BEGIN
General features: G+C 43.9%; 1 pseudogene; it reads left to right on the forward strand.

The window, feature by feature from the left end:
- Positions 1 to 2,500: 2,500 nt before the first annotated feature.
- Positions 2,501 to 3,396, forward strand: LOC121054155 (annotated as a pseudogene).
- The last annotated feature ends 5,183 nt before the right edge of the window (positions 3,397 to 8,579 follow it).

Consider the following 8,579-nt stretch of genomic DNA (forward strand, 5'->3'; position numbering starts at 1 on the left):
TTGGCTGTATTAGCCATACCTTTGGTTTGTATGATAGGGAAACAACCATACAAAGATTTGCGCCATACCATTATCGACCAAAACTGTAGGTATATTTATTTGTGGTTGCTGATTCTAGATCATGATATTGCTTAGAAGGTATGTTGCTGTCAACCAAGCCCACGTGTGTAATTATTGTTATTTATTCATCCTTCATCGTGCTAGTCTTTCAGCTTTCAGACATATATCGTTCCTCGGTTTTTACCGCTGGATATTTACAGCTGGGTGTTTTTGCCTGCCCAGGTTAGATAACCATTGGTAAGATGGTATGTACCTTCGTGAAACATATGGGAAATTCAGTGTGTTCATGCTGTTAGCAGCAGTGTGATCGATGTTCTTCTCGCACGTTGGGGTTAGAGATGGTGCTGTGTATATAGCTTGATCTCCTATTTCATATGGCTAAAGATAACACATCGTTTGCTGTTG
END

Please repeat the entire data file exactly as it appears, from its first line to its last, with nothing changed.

General features: G+C 43.9%; 1 pseudogene; it reads left to right on the forward strand.

The window, feature by feature from the left end:
- Positions 1 to 2,500: 2,500 nt before the first annotated feature.
- Positions 2,501 to 3,396, forward strand: LOC121054155 (annotated as a pseudogene).
- The last annotated feature ends 5,183 nt before the right edge of the window (positions 3,397 to 8,579 follow it).

Consider the following 8,579-nt stretch of genomic DNA (forward strand, 5'->3'; position numbering starts at 1 on the left):
TTGGCTGTATTAGCCATACCTTTGGTTTGTATGATAGGGAAACAACCATACAAAGATTTGCGCCATACCATTATCGACCAAAACTGTAGGTATATTTATTTGTGGTTGCTGATTCTAGATCATGATATTGCTTAGAAGGTATGTTGCTGTCAACCAAGCCCACGTGTGTAATTATTGTTATTTATTCATCCTTCATCGTGCTAGTCTTTCAGCTTTCAGACATATATCGTTCCTCGGTTTTTACCGCTGGATATTTACAGCTGGGTGTTTTTGCCTGCCCAGGTTAGATAACCATTGGTAAGATGGTATGTACCTTCGTGAAACATATGGGAAATTCAGTGTGTTCATGCTGTTAGCAGCAGTGTGATCGATGTTCTTCTCGCACGTTGGGGTTAGAGATGGTGCTGTGTATATAGCTTGATCTCCTATTTCATATGGCTAAAGATAACACATCGTTTGCTGTTG